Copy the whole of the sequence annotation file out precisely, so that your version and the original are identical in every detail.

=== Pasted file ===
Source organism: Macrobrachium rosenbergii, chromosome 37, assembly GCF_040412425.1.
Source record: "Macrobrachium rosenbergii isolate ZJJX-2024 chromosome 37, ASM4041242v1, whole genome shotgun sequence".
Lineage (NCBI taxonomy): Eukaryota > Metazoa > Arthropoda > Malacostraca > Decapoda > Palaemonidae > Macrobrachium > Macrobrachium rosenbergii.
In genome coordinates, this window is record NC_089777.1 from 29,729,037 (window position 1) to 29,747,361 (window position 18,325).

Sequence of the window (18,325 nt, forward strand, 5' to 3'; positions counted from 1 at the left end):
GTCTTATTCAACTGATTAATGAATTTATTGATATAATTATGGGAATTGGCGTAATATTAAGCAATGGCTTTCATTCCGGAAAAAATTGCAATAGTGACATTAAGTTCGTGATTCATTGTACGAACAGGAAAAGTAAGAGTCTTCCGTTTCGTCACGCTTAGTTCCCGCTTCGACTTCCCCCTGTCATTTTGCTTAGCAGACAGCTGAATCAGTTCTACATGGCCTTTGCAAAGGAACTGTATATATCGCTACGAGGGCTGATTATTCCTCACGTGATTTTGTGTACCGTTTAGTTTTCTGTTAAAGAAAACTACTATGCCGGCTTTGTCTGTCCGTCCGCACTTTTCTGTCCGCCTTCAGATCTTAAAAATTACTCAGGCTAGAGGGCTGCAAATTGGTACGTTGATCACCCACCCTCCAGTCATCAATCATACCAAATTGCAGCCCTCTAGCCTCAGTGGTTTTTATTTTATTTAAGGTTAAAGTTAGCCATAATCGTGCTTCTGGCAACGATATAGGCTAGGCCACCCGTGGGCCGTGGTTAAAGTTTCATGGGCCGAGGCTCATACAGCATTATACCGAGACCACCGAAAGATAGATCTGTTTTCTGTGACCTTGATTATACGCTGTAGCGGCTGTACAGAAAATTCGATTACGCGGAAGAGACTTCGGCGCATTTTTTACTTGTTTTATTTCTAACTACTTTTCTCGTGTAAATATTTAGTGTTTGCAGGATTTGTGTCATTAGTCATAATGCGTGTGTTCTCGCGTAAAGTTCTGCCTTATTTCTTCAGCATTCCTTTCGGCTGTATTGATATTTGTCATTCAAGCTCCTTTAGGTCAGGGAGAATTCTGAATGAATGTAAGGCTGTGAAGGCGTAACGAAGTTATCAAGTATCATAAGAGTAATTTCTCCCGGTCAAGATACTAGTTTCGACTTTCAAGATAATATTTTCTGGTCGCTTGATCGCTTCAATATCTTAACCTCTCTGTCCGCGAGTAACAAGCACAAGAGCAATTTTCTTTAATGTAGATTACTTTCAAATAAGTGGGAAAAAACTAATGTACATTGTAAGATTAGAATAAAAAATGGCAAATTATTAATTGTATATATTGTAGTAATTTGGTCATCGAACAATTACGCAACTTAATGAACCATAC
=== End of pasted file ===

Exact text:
Source organism: Macrobrachium rosenbergii, chromosome 37, assembly GCF_040412425.1.
Source record: "Macrobrachium rosenbergii isolate ZJJX-2024 chromosome 37, ASM4041242v1, whole genome shotgun sequence".
Lineage (NCBI taxonomy): Eukaryota > Metazoa > Arthropoda > Malacostraca > Decapoda > Palaemonidae > Macrobrachium > Macrobrachium rosenbergii.
In genome coordinates, this window is record NC_089777.1 from 29,729,037 (window position 1) to 29,747,361 (window position 18,325).

Sequence of the window (18,325 nt, forward strand, 5' to 3'; positions counted from 1 at the left end):
GTCTTATTCAACTGATTAATGAATTTATTGATATAATTATGGGAATTGGCGTAATATTAAGCAATGGCTTTCATTCCGGAAAAAATTGCAATAGTGACATTAAGTTCGTGATTCATTGTACGAACAGGAAAAGTAAGAGTCTTCCGTTTCGTCACGCTTAGTTCCCGCTTCGACTTCCCCCTGTCATTTTGCTTAGCAGACAGCTGAATCAGTTCTACATGGCCTTTGCAAAGGAACTGTATATATCGCTACGAGGGCTGATTATTCCTCACGTGATTTTGTGTACCGTTTAGTTTTCTGTTAAAGAAAACTACTATGCCGGCTTTGTCTGTCCGTCCGCACTTTTCTGTCCGCCTTCAGATCTTAAAAATTACTCAGGCTAGAGGGCTGCAAATTGGTACGTTGATCACCCACCCTCCAGTCATCAATCATACCAAATTGCAGCCCTCTAGCCTCAGTGGTTTTTATTTTATTTAAGGTTAAAGTTAGCCATAATCGTGCTTCTGGCAACGATATAGGCTAGGCCACCCGTGGGCCGTGGTTAAAGTTTCATGGGCCGAGGCTCATACAGCATTATACCGAGACCACCGAAAGATAGATCTGTTTTCTGTGACCTTGATTATACGCTGTAGCGGCTGTACAGAAAATTCGATTACGCGGAAGAGACTTCGGCGCATTTTTTACTTGTTTTATTTCTAACTACTTTTCTCGTGTAAATATTTAGTGTTTGCAGGATTTGTGTCATTAGTCATAATGCGTGTGTTCTCGCGTAAAGTTCTGCCTTATTTCTTCAGCATTCCTTTCGGCTGTATTGATATTTGTCATTCAAGCTCCTTTAGGTCAGGGAGAATTCTGAATGAATGTAAGGCTGTGAAGGCGTAACGAAGTTATCAAGTATCATAAGAGTAATTTCTCCCGGTCAAGATACTAGTTTCGACTTTCAAGATAATATTTTCTGGTCGCTTGATCGCTTCAATATCTTAACCTCTCTGTCCGCGAGTAACAAGCACAAGAGCAATTTTCTTTAATGTAGATTACTTTCAAATAAGTGGGAAAAAACTAATGTACATTGTAAGATTAGAATAAAAAATGGCAAATTATTAATTGTATATATTGTAGTAATTTGGTCATCGAACAATTACGCAACTTAATGAACCATAC